Feral goats are even-toed, hoofed ungulates and monochromatic or a mixture of black, white, and brown. Their browsing reduces vegetation cover and prevents regeneration.
- Males weigh around 45-55kg, females around 25-35kg.
- Free individuals or wild populations which have escaped from a property where they are farmed.
- Habitats include pastures, grasslands, scrub, open habitats, forests, and rocky outcrops.
What you need to know
Browsing reduces vegetation cover, density and species richness, prevents regeneration and alters plant community composition in favour of unpalatable species. Can act as a disease reservoir for farmed goats, and cause livestock escapes by damaging fencing.
This is a declared pest managed under the Canterbury Regional Management Plan 2018 – 2038 (PDF file, 10.6MB) within the site led programme.
We established a site led programme on Banks Peninsula to prevent farmed goats from becoming feral and to assist in containing and reducing feral goat numbers and to protect native biodiversity.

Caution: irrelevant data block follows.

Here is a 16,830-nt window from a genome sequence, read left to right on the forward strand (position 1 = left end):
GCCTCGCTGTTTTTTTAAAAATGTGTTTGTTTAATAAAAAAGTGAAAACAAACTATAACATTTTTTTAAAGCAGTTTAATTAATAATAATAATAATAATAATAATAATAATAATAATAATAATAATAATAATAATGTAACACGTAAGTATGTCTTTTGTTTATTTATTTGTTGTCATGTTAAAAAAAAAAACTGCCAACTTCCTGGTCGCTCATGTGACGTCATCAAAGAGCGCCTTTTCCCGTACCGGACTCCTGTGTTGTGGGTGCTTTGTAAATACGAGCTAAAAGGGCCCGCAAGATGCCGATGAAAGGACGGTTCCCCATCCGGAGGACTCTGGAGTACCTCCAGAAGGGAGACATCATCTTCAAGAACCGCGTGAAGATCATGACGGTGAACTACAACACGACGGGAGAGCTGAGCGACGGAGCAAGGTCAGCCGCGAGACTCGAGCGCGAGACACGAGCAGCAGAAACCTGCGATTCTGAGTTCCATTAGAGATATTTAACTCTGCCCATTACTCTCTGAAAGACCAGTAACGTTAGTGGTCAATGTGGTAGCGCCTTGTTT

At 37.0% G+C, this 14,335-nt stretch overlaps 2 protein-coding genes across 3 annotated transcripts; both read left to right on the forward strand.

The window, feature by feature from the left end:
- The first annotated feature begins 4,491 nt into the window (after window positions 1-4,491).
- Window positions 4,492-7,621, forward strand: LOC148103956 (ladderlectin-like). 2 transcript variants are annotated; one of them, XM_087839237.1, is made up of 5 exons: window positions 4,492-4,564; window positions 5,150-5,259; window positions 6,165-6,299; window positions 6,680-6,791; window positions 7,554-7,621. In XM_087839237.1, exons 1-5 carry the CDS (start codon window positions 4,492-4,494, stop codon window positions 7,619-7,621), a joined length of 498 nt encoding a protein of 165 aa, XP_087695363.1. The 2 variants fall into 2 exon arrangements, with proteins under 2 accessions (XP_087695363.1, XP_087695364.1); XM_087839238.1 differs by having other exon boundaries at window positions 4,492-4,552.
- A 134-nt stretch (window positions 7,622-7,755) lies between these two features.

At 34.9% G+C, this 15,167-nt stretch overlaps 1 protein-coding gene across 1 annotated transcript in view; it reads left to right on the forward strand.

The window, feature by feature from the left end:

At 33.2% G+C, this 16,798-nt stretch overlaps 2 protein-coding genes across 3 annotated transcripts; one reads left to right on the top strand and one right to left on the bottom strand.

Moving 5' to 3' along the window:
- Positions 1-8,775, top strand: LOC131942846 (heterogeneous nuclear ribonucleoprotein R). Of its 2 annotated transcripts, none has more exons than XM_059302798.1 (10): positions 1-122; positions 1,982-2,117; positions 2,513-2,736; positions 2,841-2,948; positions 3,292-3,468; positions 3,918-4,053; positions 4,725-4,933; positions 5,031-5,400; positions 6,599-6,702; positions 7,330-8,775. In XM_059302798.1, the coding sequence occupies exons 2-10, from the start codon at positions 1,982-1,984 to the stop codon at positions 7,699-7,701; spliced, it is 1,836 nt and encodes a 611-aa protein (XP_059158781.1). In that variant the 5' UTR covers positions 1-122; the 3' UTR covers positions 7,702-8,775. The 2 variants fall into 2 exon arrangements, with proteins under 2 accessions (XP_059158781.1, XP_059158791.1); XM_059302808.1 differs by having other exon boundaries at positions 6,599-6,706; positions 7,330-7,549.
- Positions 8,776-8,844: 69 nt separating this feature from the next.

Landowners within this site led area are responsible for ensuring secure fencing and ensuring their goats are clearly identifiable through a marking, such as an ear tag.
The Feral Goat Eradication Programme is led by the Goat Working Group, with the collaborative aim of which is to work with landowners to eradicate feral goats on Banks Peninsula. The group is made up of representatives from Environment Canterbury, Banks Peninsula Conservation Trust, Pest Free Banks Peninsula, Christchurch City Council and the Department of Conservation.
Land occupiers are required to tag all farmed goats and ensure they are contained behind a goat-proof fence.
Outside of the site led designated under the Canterbury Regional Pest Management Plan 2018 – 2038, the management of this species is regulated under the Wild Animal Control Act 1977 administered by the Department of Conservation.
View the Department of Conservation’s framework for the control of feral goats.